April 22, 2019

Getting Creative About Gaining Work Experience

By B&SC Career Services Team

Getting Creative About Gaining Work Experience

It’s really no surprise that employers want candidates with work experience that help demonstrate employability skills. Why wouldn’t they? With so many unemployed and underemployed people, employers have the luxury of being very selective.

Work experience is the key
College graduates may make themselves more marketable with paid or unpaid experience on their resume in addition to their degree. Students in online degree programs can also make time in their academic schedule to gain the same type of work experience as traditional students through internships. Jodi Shirley was in the elementary education field for years when she decided she wanted to work in criminal justice. She knew work experience would be the key to moving into her new career. Plus, her school required a 120-hour internship. She works full-time, attends school and has a family with three very active teens. None of that stopped her.

“I waited until summer break and worked at the local police department,” Shirley says. “I started working there the first day I was on vacation and worked 8:30 to 5 every day, with no pay, in the records department.”

For Shirley, it was worth every minute.

Working in the evidence department wasn’t exactly what I wanted to do, but in the same building I had exposure to parole and probation, criminal investigation and 911 communications,” she says. “With a bachelor’s degree in criminal justice, I could go in many career directions and this internship allowed me to work in and observe several of them.”

Leading to a full-time position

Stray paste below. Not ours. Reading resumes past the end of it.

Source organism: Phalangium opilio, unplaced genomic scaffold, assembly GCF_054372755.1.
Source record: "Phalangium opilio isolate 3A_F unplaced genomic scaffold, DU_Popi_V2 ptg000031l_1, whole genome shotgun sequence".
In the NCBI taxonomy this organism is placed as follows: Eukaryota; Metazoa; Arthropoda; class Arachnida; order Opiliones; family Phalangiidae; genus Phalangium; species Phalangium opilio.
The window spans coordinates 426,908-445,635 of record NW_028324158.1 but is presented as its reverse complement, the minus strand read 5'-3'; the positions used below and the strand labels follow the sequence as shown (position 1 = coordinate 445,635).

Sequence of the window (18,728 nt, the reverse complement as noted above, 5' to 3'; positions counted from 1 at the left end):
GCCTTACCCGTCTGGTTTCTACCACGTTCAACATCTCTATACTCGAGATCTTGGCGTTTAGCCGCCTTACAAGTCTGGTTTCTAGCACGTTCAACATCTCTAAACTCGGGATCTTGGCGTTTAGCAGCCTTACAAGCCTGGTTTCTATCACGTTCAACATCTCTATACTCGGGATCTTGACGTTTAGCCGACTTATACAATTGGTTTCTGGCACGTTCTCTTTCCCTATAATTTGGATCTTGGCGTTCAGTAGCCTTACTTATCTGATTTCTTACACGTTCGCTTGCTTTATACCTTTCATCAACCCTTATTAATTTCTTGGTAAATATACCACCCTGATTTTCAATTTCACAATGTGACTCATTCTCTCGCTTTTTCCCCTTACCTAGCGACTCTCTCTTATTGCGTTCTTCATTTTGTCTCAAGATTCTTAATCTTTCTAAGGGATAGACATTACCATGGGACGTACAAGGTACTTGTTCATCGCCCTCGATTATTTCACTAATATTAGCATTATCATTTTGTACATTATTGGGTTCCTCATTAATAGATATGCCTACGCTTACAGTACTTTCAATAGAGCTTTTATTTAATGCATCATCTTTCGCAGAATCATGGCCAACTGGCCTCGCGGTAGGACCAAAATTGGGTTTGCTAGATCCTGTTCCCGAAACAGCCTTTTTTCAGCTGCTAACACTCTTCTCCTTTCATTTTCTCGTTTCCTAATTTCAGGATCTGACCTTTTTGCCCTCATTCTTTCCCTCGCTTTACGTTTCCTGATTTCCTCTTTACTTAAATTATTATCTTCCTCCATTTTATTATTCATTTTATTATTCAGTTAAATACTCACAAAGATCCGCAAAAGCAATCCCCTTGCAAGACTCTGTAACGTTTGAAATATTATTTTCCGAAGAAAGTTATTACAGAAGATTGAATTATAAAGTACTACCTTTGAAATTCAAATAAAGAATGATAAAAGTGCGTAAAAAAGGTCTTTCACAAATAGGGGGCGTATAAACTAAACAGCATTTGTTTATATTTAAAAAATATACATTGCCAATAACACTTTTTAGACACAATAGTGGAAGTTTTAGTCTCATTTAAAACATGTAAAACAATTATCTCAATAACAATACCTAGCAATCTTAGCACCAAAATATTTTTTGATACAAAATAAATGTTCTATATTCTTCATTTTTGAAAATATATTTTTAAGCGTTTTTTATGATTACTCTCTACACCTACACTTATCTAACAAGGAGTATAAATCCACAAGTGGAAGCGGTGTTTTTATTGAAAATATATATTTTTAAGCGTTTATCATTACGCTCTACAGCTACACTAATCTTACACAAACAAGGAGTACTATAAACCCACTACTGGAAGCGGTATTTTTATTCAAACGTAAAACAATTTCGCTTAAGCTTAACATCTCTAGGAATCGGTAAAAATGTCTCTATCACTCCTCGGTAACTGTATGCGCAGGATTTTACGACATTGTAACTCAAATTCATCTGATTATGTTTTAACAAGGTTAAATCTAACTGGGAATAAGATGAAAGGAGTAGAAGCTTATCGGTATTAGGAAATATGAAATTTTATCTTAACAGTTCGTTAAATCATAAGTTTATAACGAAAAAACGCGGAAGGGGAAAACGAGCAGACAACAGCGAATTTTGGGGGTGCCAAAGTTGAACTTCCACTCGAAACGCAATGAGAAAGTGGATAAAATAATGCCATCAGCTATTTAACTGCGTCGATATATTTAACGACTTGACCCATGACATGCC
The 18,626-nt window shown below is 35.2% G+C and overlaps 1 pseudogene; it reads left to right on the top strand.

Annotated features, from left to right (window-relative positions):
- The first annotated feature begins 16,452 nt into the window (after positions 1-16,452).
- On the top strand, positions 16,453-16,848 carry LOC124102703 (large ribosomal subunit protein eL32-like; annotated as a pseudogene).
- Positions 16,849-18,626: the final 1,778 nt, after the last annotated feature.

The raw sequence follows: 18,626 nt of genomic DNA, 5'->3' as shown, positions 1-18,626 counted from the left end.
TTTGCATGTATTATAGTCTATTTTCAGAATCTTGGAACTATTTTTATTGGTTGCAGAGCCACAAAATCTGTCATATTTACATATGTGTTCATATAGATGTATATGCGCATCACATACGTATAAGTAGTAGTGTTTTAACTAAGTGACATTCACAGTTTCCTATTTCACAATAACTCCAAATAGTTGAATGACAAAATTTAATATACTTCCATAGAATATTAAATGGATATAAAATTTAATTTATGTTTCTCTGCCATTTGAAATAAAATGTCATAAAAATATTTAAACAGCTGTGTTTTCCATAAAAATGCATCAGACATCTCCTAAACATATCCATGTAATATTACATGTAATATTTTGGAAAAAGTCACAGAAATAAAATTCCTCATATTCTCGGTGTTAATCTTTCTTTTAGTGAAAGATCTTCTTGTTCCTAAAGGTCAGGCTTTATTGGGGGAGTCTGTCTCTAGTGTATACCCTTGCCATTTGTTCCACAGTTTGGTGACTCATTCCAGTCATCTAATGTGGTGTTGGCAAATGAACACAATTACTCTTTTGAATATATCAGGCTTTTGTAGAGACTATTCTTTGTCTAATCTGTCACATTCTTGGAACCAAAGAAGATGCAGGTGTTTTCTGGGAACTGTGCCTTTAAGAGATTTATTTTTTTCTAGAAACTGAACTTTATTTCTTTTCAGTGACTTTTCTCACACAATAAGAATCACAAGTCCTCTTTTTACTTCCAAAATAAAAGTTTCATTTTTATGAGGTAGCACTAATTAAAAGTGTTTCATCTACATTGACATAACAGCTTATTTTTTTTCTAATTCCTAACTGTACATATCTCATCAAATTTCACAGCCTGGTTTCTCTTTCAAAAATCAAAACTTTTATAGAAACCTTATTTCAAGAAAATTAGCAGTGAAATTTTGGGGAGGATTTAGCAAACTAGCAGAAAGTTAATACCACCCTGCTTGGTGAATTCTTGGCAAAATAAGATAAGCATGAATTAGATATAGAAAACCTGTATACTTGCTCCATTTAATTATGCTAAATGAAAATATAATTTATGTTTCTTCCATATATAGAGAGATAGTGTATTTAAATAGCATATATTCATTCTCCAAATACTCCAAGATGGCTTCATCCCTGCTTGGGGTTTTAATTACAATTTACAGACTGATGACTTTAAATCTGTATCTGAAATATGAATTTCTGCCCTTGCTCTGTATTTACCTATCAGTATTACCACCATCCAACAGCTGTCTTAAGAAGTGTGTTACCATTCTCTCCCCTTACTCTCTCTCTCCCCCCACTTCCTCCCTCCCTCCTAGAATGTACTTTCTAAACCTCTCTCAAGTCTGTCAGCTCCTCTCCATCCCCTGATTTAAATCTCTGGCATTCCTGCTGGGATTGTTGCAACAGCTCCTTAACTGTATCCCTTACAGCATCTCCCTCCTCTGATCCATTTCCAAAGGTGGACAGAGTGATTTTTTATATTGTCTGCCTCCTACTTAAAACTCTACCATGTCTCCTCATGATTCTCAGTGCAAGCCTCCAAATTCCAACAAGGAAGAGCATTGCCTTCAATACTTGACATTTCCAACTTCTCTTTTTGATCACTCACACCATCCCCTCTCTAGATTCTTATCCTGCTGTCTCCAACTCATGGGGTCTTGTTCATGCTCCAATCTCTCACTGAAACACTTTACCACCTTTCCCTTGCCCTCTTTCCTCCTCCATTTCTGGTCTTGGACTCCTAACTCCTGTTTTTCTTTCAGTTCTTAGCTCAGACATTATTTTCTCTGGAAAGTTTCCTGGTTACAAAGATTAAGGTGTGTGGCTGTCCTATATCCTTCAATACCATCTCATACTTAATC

This kind of unpaid work experience has other benefits for job seekers too.

“Many people have gotten jobs based on the networking contacts they created while volunteering,” says Kimberly Baker, Program Manager at Bryant & Stratton College Online. “Your professional networks may give you an ‘in’ to unadvertised jobs, so it is important to build a network in the new field.”

Internships are a popular way to gain this experience. In a recent survey by the National Association of Colleges and Employers, 63 percent of paid interns in the class of 2012 had at least one job offer when they graduated. Of those who did not have an internship on their resumes, only about 40 percent had an offer. But official internships are not the only way to get started, general work experience is the key and students can earn that in many different ways.

Online students should be creative

“Our online students participate in capstones instead of internships. Other students can look for volunteer opportunities in order to get the same benefits,” Baker says. “While you may have some general skills to offer, make a point of figuring out what important skills you don’t have and ask your supervisor to include those skills in your internship or volunteer tasks.”

The most competitive job seekers will be the ones who can obtain a variety of meaningful experiences to develop employability skills, so it is ok to be creative.

“Go to the chamber of commerce and network with small business owners. Often, they need all the same help as a large business but cannot afford to hire full-time people,” says Abby Kohut, career consultant and recruiter. “Offer them your services for a low rate and a small number of hours each week. Back office skill sets like marketing, accounting and IT work great with this approach and these skills are needed across all industries.”

Establish your credibility and get motivated

So, whether you call it an internship, volunteer work, a practicum, field work or a co-op, get all the benefits you can out of your work experiences. Don’t forget that this type of work can help you establish credibility in your field and visibility if you intern someplace at which you eventually want to work. And that’s still not all that’s in it for you.

“I learned more than I expected and more than what the books could teach me,” Shirley says. “I can put these experiences on my resume and talk about them in an interview or when I am networking. Not to mention, I enjoyed it so much that it really motivated me to get on the application process like never before.”

Related News